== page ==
Yesterday, Airbnb revealed its Chinese brand name—a three-character moniker 爱彼迎 (ài bǐ yíng). Individually, the three characters mean 'love', 'mutual' and 'welcome'—arguably on-brand if you consider them in isolation. However, public response to the new moniker has been mixed and in some cases quite critical.
The Chinese name took a year of brewing by the brand and its naming agency Labbrand, and according to the official explanation by Airbnb, denotes "let love meet each other" because "more and more Chinese travellers are getting to know interesting people through Airbnb around the world".
The name represents "the value and mission of our brand, with the love of the world's tens of millions of neighborhood communities converging in the different corners of the earth".
While an important step in localisation for Chinese consumers and for establishing a clear differentiation from domestic competitors such as Tujia, the brand’s love-laden Chinese name may prove to be a liability.
The name has gotten more than just chuckles from Chinese netizens on the brand's Weibo account, where comments said it is "ugly-sounding", "sounds like a 'filthy love hotel'" and that the brand "might as well stick to having no Chinese name".
Contacted by Campaign Asia-Pacific, Labbrand said it provided creative, design, linguistic-check, and market-research services for Airbnb, but was unable to elaborate further on the process of picking the name without Airbnb's approval.
Jerry Clode, head of digital and social insight at Resonance, shared a list of four issues he sees with the name.
First, it does not roll off the tongue, which is an essential part of making a Chinese name easy to say and remember. The name combines characters that would not normally go together, creating a "clunky" feeling in terms of pronunciation, and also when typing into a mobile interface, Clode said.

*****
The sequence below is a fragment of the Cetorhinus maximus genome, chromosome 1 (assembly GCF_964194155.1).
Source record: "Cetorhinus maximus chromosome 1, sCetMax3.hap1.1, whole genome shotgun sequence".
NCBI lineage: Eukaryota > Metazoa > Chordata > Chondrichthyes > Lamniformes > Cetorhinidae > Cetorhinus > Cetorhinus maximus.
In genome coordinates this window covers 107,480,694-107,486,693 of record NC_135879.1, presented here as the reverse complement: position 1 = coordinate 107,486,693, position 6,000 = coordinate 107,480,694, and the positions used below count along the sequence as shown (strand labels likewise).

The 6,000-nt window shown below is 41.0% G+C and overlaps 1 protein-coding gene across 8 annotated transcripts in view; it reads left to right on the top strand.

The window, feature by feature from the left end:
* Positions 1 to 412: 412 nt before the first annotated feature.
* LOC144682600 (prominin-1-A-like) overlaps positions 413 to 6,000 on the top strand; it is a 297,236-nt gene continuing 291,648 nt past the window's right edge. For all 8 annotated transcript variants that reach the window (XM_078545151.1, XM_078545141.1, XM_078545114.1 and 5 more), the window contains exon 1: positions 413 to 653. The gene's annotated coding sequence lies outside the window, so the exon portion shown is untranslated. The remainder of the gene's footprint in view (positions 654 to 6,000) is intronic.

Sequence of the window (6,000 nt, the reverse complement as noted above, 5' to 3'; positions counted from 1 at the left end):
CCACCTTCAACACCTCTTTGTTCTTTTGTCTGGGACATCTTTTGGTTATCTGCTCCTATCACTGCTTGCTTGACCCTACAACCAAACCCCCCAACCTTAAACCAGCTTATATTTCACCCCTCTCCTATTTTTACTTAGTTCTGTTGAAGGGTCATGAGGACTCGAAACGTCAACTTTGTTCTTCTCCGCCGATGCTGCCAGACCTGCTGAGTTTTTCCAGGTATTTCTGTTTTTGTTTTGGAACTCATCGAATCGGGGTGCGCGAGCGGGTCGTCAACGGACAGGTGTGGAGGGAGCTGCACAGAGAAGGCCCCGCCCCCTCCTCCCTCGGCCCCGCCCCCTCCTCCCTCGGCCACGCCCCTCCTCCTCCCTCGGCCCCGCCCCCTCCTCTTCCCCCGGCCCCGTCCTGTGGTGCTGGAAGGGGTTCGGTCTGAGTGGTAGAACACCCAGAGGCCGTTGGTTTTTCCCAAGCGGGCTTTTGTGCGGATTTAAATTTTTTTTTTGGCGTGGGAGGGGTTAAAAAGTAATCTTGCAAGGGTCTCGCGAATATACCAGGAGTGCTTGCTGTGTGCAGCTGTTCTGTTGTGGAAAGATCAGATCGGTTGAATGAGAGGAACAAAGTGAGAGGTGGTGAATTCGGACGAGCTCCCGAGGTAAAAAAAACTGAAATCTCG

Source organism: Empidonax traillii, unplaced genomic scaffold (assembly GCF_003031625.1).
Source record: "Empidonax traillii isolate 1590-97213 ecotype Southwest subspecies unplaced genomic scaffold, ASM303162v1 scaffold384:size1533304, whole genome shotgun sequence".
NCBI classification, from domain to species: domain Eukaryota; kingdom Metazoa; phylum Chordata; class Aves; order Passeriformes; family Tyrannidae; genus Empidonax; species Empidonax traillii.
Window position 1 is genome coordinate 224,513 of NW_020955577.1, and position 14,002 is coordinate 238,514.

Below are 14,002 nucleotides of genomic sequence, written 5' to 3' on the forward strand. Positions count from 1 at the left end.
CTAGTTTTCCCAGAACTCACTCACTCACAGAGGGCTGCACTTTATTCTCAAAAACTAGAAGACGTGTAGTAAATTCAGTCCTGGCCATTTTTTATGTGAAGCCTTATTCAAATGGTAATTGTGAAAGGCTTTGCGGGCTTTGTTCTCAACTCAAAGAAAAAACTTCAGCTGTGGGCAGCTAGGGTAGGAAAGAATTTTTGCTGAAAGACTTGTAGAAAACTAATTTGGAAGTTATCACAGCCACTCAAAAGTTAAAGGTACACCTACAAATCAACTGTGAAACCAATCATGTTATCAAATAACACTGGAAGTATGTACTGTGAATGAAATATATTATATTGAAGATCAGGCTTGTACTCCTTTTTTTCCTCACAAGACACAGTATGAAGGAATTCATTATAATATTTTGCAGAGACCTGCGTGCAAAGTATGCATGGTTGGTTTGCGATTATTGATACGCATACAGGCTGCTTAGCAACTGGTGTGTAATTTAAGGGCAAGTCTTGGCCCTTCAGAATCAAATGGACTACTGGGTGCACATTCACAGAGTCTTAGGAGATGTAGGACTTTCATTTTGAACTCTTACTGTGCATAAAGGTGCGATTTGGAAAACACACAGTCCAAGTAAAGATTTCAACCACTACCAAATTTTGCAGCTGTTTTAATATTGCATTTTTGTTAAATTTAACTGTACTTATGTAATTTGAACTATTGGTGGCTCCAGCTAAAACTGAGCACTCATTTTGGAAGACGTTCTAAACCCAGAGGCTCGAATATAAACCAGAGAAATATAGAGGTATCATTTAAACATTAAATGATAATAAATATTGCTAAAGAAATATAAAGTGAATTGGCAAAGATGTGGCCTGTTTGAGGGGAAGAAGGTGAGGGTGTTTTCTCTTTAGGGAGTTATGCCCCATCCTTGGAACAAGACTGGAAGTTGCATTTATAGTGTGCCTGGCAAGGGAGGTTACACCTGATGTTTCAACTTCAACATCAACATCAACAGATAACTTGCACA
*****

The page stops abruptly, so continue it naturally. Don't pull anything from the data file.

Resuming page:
"Airbnb has fallen into the pitfall of Bing's Chinese name "必应 bì yìng" containing two consecutive pronunciations that are too similar, making it difficult to distinguish," said a Weibo commenter 'Christine'.
For a brand that has succeeded in China due to the power of word-of-mouth, this creates an "instant circuit-breaker in terms of sharing", Clode said. "It is simply awkward to include it in a real, social conversation."
Second, Clode said, the name doesn't make a good first impression. "Just like Eminem, you only get 'one chance' with your Chinese name," he said. "It must, from the outset, convey a clear and unambiguous meaning. It is like the trailer of a movie; if it does not make sense the audience will switch off."
While the idea behind the name is strategically informed, the three characters are not able to communicate a takeaway message, he said. "For example, the second character, 彼 bǐ, is usually expressed alongside another character to form the extended meaning of “mutual, for each other” (彼此 bǐcǐ). Without the second character, consumers are forced into a form of a guessing game."
Setting the name up as a puzzle simply gives local Chinese consumers "unwanted homework" which they may not be bothered devoting time to in their busy schedules.
Third, Clode advises that brands beware of the 'bi' sound. The Chinese internet has a colourful, rapidly evolving, and filthy vernacular of its own, he said. The 'bi' sound, the second sound in Airbnb’s new Chinese name, is often used to mean the equivalent of what English speakers call "the C word". It's part of popular slang phrases such as "as cool as a cow’s ****” and “stupid ****”.
"Sitting precariously in the middle of the new name, this sound sits as a ‘loaded gun’ for China’s netizens to have some fun at the expense of Airbnb," Clode said.
Finally, the first character "爱 ài" is a widely used word expressing the idea of love. "Nothing wrong for a brand to be associated with love, but the issue is too many brands use it for exactly this reason," added Clode.
The character, for example, features regularly in the copywriting of other industries and product categories, such as infant nutrition.
"There is too much 'love' in Chinese marketing; it seems difficult for Airbnb to own this emotion for themselves in a differentiated way," said Clode.